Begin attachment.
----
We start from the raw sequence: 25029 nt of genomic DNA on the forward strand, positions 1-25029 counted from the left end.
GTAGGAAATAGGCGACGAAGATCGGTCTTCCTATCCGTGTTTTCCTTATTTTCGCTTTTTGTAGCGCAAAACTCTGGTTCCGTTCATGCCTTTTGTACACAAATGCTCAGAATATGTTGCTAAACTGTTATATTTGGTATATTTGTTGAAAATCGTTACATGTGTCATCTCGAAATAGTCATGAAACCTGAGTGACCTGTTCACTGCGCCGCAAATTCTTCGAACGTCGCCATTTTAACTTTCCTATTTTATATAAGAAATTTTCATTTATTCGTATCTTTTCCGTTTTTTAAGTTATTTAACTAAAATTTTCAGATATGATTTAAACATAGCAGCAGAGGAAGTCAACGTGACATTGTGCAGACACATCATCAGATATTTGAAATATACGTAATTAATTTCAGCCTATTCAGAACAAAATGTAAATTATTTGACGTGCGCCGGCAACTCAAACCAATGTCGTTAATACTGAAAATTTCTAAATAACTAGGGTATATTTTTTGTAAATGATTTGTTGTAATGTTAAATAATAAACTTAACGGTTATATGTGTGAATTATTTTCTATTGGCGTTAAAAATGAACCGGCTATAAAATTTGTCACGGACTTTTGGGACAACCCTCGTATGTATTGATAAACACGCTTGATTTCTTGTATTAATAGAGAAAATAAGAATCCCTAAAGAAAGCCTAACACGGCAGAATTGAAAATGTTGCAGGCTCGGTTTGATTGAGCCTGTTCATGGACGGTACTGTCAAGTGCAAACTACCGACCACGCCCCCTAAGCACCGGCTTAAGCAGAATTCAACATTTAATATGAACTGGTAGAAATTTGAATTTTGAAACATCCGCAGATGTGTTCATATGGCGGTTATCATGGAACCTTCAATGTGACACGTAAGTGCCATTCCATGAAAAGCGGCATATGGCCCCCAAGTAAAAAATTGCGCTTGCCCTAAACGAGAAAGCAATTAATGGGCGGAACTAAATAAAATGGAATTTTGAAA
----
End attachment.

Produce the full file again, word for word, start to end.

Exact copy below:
We start from the raw sequence: 25029 nt of genomic DNA on the forward strand, positions 1-25029 counted from the left end.
GTAGGAAATAGGCGACGAAGATCGGTCTTCCTATCCGTGTTTTCCTTATTTTCGCTTTTTGTAGCGCAAAACTCTGGTTCCGTTCATGCCTTTTGTACACAAATGCTCAGAATATGTTGCTAAACTGTTATATTTGGTATATTTGTTGAAAATCGTTACATGTGTCATCTCGAAATAGTCATGAAACCTGAGTGACCTGTTCACTGCGCCGCAAATTCTTCGAACGTCGCCATTTTAACTTTCCTATTTTATATAAGAAATTTTCATTTATTCGTATCTTTTCCGTTTTTTAAGTTATTTAACTAAAATTTTCAGATATGATTTAAACATAGCAGCAGAGGAAGTCAACGTGACATTGTGCAGACACATCATCAGATATTTGAAATATACGTAATTAATTTCAGCCTATTCAGAACAAAATGTAAATTATTTGACGTGCGCCGGCAACTCAAACCAATGTCGTTAATACTGAAAATTTCTAAATAACTAGGGTATATTTTTTGTAAATGATTTGTTGTAATGTTAAATAATAAACTTAACGGTTATATGTGTGAATTATTTTCTATTGGCGTTAAAAATGAACCGGCTATAAAATTTGTCACGGACTTTTGGGACAACCCTCGTATGTATTGATAAACACGCTTGATTTCTTGTATTAATAGAGAAAATAAGAATCCCTAAAGAAAGCCTAACACGGCAGAATTGAAAATGTTGCAGGCTCGGTTTGATTGAGCCTGTTCATGGACGGTACTGTCAAGTGCAAACTACCGACCACGCCCCCTAAGCACCGGCTTAAGCAGAATTCAACATTTAATATGAACTGGTAGAAATTTGAATTTTGAAACATCCGCAGATGTGTTCATATGGCGGTTATCATGGAACCTTCAATGTGACACGTAAGTGCCATTCCATGAAAAGCGGCATATGGCCCCCAAGTAAAAAATTGCGCTTGCCCTAAACGAGAAAGCAATTAATGGGCGGAACTAAATAAAATGGAATTTTGAAA